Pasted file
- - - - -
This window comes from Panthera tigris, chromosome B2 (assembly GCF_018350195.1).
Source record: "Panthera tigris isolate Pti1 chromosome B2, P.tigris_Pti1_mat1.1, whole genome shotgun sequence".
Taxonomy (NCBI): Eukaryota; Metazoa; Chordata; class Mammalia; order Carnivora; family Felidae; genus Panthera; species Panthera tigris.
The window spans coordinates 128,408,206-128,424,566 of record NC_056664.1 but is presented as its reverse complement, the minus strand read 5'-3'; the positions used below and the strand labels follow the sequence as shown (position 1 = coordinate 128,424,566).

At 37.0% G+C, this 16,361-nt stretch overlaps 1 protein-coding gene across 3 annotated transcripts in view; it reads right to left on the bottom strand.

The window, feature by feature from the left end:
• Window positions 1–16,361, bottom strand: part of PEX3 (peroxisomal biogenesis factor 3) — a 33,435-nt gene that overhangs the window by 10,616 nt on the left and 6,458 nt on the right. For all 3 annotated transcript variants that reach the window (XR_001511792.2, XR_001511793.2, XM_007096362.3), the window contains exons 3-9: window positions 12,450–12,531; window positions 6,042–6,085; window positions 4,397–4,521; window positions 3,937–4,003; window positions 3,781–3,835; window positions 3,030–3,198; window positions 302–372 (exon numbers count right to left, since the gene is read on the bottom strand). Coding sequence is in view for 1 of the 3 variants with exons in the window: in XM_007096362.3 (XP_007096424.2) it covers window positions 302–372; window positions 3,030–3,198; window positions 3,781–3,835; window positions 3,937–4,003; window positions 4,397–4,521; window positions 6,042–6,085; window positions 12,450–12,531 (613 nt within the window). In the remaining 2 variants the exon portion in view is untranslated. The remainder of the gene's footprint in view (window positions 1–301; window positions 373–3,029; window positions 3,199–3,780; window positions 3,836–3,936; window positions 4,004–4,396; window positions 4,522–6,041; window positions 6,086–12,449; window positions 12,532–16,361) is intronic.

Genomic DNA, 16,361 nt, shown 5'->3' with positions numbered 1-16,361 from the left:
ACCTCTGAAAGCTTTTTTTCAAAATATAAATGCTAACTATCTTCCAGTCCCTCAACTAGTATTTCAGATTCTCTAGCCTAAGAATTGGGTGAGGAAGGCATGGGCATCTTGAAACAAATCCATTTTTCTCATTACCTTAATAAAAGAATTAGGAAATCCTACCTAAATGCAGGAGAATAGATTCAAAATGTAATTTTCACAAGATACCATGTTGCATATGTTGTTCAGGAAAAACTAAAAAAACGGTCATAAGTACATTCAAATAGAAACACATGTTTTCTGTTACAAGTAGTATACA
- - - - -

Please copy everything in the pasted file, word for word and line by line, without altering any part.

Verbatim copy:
This window comes from Panthera tigris, chromosome B2 (assembly GCF_018350195.1).
Source record: "Panthera tigris isolate Pti1 chromosome B2, P.tigris_Pti1_mat1.1, whole genome shotgun sequence".
Taxonomy (NCBI): Eukaryota; Metazoa; Chordata; class Mammalia; order Carnivora; family Felidae; genus Panthera; species Panthera tigris.
The window spans coordinates 128,408,206-128,424,566 of record NC_056664.1 but is presented as its reverse complement, the minus strand read 5'-3'; the positions used below and the strand labels follow the sequence as shown (position 1 = coordinate 128,424,566).

At 37.0% G+C, this 16,361-nt stretch overlaps 1 protein-coding gene across 3 annotated transcripts in view; it reads right to left on the bottom strand.

The window, feature by feature from the left end:
• Window positions 1–16,361, bottom strand: part of PEX3 (peroxisomal biogenesis factor 3) — a 33,435-nt gene that overhangs the window by 10,616 nt on the left and 6,458 nt on the right. For all 3 annotated transcript variants that reach the window (XR_001511792.2, XR_001511793.2, XM_007096362.3), the window contains exons 3-9: window positions 12,450–12,531; window positions 6,042–6,085; window positions 4,397–4,521; window positions 3,937–4,003; window positions 3,781–3,835; window positions 3,030–3,198; window positions 302–372 (exon numbers count right to left, since the gene is read on the bottom strand). Coding sequence is in view for 1 of the 3 variants with exons in the window: in XM_007096362.3 (XP_007096424.2) it covers window positions 302–372; window positions 3,030–3,198; window positions 3,781–3,835; window positions 3,937–4,003; window positions 4,397–4,521; window positions 6,042–6,085; window positions 12,450–12,531 (613 nt within the window). In the remaining 2 variants the exon portion in view is untranslated. The remainder of the gene's footprint in view (window positions 1–301; window positions 373–3,029; window positions 3,199–3,780; window positions 3,836–3,936; window positions 4,004–4,396; window positions 4,522–6,041; window positions 6,086–12,449; window positions 12,532–16,361) is intronic.

Genomic DNA, 16,361 nt, shown 5'->3' with positions numbered 1-16,361 from the left:
ACCTCTGAAAGCTTTTTTTCAAAATATAAATGCTAACTATCTTCCAGTCCCTCAACTAGTATTTCAGATTCTCTAGCCTAAGAATTGGGTGAGGAAGGCATGGGCATCTTGAAACAAATCCATTTTTCTCATTACCTTAATAAAAGAATTAGGAAATCCTACCTAAATGCAGGAGAATAGATTCAAAATGTAATTTTCACAAGATACCATGTTGCATATGTTGTTCAGGAAAAACTAAAAAAACGGTCATAAGTACATTCAAATAGAAACACATGTTTTCTGTTACAAGTAGTATACA